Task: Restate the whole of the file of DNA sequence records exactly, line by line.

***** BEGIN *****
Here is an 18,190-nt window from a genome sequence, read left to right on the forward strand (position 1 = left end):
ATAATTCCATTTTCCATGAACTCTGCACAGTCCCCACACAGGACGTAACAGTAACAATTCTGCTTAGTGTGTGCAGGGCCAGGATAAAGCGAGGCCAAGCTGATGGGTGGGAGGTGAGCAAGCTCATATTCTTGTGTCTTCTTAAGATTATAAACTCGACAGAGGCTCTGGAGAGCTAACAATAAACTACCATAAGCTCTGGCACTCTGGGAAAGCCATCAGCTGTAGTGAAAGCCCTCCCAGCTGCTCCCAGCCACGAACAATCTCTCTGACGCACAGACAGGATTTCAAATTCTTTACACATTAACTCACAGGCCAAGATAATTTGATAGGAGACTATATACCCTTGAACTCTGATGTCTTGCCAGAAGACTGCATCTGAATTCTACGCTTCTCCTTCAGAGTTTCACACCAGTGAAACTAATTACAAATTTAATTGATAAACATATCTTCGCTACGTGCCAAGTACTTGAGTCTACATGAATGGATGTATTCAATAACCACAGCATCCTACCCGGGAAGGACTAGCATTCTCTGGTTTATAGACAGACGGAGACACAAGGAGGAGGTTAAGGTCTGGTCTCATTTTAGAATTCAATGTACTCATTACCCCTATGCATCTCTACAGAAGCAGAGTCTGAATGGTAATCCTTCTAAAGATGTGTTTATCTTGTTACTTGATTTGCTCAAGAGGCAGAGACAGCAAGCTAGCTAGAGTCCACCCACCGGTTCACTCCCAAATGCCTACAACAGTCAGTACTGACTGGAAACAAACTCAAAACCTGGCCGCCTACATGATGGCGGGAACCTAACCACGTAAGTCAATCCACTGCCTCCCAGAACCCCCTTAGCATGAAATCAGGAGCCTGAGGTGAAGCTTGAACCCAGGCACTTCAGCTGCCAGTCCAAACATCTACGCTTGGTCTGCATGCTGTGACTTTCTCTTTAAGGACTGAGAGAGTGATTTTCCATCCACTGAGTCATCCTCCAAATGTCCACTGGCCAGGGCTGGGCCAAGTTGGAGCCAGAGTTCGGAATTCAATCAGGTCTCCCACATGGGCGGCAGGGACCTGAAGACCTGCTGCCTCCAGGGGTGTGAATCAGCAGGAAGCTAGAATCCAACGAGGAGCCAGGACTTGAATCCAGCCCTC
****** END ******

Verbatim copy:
Here is an 18,190-nt window from a genome sequence, read left to right on the forward strand (position 1 = left end):
ATAATTCCATTTTCCATGAACTCTGCACAGTCCCCACACAGGACGTAACAGTAACAATTCTGCTTAGTGTGTGCAGGGCCAGGATAAAGCGAGGCCAAGCTGATGGGTGGGAGGTGAGCAAGCTCATATTCTTGTGTCTTCTTAAGATTATAAACTCGACAGAGGCTCTGGAGAGCTAACAATAAACTACCATAAGCTCTGGCACTCTGGGAAAGCCATCAGCTGTAGTGAAAGCCCTCCCAGCTGCTCCCAGCCACGAACAATCTCTCTGACGCACAGACAGGATTTCAAATTCTTTACACATTAACTCACAGGCCAAGATAATTTGATAGGAGACTATATACCCTTGAACTCTGATGTCTTGCCAGAAGACTGCATCTGAATTCTACGCTTCTCCTTCAGAGTTTCACACCAGTGAAACTAATTACAAATTTAATTGATAAACATATCTTCGCTACGTGCCAAGTACTTGAGTCTACATGAATGGATGTATTCAATAACCACAGCATCCTACCCGGGAAGGACTAGCATTCTCTGGTTTATAGACAGACGGAGACACAAGGAGGAGGTTAAGGTCTGGTCTCATTTTAGAATTCAATGTACTCATTACCCCTATGCATCTCTACAGAAGCAGAGTCTGAATGGTAATCCTTCTAAAGATGTGTTTATCTTGTTACTTGATTTGCTCAAGAGGCAGAGACAGCAAGCTAGCTAGAGTCCACCCACCGGTTCACTCCCAAATGCCTACAACAGTCAGTACTGACTGGAAACAAACTCAAAACCTGGCCGCCTACATGATGGCGGGAACCTAACCACGTAAGTCAATCCACTGCCTCCCAGAACCCCCTTAGCATGAAATCAGGAGCCTGAGGTGAAGCTTGAACCCAGGCACTTCAGCTGCCAGTCCAAACATCTACGCTTGGTCTGCATGCTGTGACTTTCTCTTTAAGGACTGAGAGAGTGATTTTCCATCCACTGAGTCATCCTCCAAATGTCCACTGGCCAGGGCTGGGCCAAGTTGGAGCCAGAGTTCGGAATTCAATCAGGTCTCCCACATGGGCGGCAGGGACCTGAAGACCTGCTGCCTCCAGGGGTGTGAATCAGCAGGAAGCTAGAATCCAACGAGGAGCCAGGACTTGAATCCAGCCCTC